To celebrate World Braille Day today (4th January), I thought that I would write an Insight about the reading and writing language created specifically for people with a vision impairment.
Louis Braille was born on 4 January 1809. He invented the unique Braille method of reading and writing in 1824 which we still use today.
There are different levels of the braille language with the standard being known as non-contracted (grade 1) and contracted (grade 2). Non-contracted braille is the simplest form of braille with words being made up of individual letters or braille cells. Contracted braille uses some cells for groups of letters such as ‘th’, ‘ing’, etc.
Each braille character or ‘cell’ is made up of 6 dot positions, arranged in a rectangle comprising 2 columns of 3 dots (like the number 6 on a die). A dot may be raised at any of the 6 positions or any combination making 64 combinations.
The dots in each cell are numbered 1 – 6, 1 through 3 from top to bottom on the left and 4 through 6 from top to bottom on the right.
The braille alphabet is listed below with the dot arrangement for each letter, for example, A = dot 1 and B = dots 1 and 2.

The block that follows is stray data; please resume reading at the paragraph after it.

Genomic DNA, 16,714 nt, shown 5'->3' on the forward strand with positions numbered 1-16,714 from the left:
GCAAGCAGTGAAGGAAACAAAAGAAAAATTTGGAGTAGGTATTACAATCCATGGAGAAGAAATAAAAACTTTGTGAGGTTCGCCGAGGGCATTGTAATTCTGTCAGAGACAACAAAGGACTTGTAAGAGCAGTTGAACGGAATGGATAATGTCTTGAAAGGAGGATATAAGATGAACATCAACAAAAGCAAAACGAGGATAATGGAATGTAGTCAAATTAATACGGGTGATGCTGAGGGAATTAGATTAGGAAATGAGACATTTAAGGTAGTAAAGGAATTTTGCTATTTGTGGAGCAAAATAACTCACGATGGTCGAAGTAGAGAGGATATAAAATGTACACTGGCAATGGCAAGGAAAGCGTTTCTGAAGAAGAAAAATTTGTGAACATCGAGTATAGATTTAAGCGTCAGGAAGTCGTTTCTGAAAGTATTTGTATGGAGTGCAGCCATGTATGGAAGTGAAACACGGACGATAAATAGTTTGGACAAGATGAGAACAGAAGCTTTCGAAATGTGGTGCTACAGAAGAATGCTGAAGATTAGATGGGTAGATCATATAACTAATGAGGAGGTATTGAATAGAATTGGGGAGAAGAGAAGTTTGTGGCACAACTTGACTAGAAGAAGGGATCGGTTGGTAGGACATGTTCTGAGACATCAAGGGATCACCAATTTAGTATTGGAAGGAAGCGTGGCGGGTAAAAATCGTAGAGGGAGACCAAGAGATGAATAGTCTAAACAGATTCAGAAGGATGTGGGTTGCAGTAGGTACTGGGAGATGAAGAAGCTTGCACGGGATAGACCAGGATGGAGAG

RNIB produce a braille alphabet card. This is a simple card showing the letters of the alphabet in both print and embossed dots and can be used by sighted and touch readers to learn the braille alphabet. The card also has numbers and some basic punctuation signs. It is free to order at: https://shop.rnib.org.uk/braille-alphabet.html
RNIB also have a self-learn package for learning braille. It is called the Fingerprint Braille course and is designed to help you learn contracted (grade 2) braille. It costs £39 and can be purchased at: https://shop.rnib.org.uk/fingerprint-braille-course.html
We’re always interested to know about other people’s experiences and thoughts. Please share these by commenting…
Interested to learn more about VIDA Training? Read about our Training and Consultancy packages, specialising in Vision Impairment and Disability Awareness, Communication and Team Building or contact us for further information.
Our VIDA Insights...
Following our experiences from delivering our Vision Impairment Awareness training days over the past couple of years, we know that there’s loads more that we could talk about and examples we could have shared. Whilst these won’t be a substitute for our training, they will give you an insight (hence the name!) into our thoughts, observations and experiences from each of our perspectives - Dave’s living with sight loss and Vicky’s from being a sighted person and working alongside and supporting people who have sight loss.